True equality will mean not just seeing the unseen, but also finding a way to make invisible problems visible - and this is my third point. I think the contemporary conversation about the challenge that women face in balancing a demanding job with raising a family is important. Women are opening up about how overwhelmed they feel trying to "have it all." Back in 2013, when I arrived in my job, I was still nursing my one-year-old daughter as I tried to move my family to New York, and find schools for my two kids - and no, I did not enroll my then-four-year-old in a Kaplan course so he could get into a New York pre-school. I had to do all this at the same time, roughly, that the Syrian regime decided to stage massive chemical weapons attacks against its people, horrific atrocities were being committed in the Central African Republic, and a new government was cracking down on the opposition in Egypt. When asked by friends whether I subscribed to "lean in," I would instead describe my philosophy then as "hang on." Secretary of State Hillary Clinton has put it even better - "lean on."
While Ambassador, I have spoken in public a fair amount about the ways my six-year-old, my now six-year-old son Declan, interacts with my new life - making visible a version of what goes on behind the scenes in many homes. Like most young kids with their parents, he seems to delight in interrupting me when I'm on the phone. "Mommy," he says, "Can I ask you something?" I shake my head and I whisper, "I'm on the phone." He says, "Mommy it's important." "I'll be off in a minute." "But Mommy, what's the score of the Nationals game?" he says. I beg him to let me finish the call. But he is insistent. "Mommy, I said it's important." And I hold my hand over the phone and say - "Mine too, this is important too" - I may well be talking to the UN Secretary-General, a UN envoy on a crackling phone line from a war zone, or a fellow diplomat that I'm trying to put the squeeze on. But nothing persuades Declan. And when this little showdown has abated, and he gives up - which after nine or ten exchanges he does, usually - he invariably storms off in a huff, usually grumbling some version of, "Ukraine, Ukraine, Ukraine!" He's had it up to here with Ukraine.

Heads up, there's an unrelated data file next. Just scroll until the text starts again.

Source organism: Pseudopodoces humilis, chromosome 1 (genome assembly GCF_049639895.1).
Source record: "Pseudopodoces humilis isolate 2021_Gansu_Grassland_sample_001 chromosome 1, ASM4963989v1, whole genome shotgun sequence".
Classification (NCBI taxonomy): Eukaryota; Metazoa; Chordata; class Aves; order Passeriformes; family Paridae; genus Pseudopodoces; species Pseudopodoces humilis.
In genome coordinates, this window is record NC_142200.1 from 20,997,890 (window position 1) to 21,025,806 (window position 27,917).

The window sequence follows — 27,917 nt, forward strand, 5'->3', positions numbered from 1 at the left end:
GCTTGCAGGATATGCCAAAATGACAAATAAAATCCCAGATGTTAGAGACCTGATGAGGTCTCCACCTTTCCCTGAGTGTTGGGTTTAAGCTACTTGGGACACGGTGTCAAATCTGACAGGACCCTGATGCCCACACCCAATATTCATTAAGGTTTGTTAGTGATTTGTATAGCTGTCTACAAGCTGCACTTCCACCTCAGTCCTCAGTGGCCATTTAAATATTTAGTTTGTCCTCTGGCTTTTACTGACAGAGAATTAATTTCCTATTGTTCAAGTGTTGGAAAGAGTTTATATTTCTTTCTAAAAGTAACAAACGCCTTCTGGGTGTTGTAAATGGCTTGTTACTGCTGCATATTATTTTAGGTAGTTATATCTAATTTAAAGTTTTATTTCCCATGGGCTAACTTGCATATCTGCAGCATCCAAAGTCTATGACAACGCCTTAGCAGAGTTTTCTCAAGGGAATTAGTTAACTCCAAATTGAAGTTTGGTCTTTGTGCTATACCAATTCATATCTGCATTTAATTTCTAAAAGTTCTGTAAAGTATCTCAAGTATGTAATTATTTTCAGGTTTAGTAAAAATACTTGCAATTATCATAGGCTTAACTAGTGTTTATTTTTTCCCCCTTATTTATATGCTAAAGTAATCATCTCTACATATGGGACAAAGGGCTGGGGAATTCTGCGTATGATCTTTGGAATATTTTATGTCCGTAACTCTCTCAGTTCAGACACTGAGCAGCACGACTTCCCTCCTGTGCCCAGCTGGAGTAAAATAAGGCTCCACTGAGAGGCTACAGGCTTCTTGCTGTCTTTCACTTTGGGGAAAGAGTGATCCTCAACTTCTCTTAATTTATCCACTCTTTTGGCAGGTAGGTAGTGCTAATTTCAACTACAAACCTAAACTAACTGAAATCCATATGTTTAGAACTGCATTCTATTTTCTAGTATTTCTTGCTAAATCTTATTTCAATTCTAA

Now, the juggling act that I am attempting pales compared to that faced by moms who are raising kids alone; or who struggle to provide for families on a minimum wage that is not a livable wage [Applause]; or who risk losing their jobs if they have to stay home to care for a sick child. But I share these stories because - even with all the support that I am lucky enough to have - the balancing is hard and making that visible might be useful to somebody somewhere.
Of course, it is not just our personal challenges that we must make visible. There are far bigger and more important problems that we have to shine a bright light on - like the dark chapters of our own nation's history.
Let me give you one of the most chilling examples. Between 1877 and 1950, nearly 4,000 African Americans were lynched in 12 Southern states, according to a remarkable report released this year by the Equal Justice Initiative. In 1916, a man named Jeff Brown was lynched in Mississippi for accidentally bumping into a white girl while running to catch a train. In 1940, Jessie Thorton was lynched in Alabama for failing to address a white police officer as "Mister." Many of the lynchings were public spectacles, advertised in advance in newspapers. Vendors hawked popcorn and lemonade. Families had photos taken by the bodies of the victims as souvenirs. In 1893, 10,000 people came to watch the lynching of Henry Smith in Paris, Texas.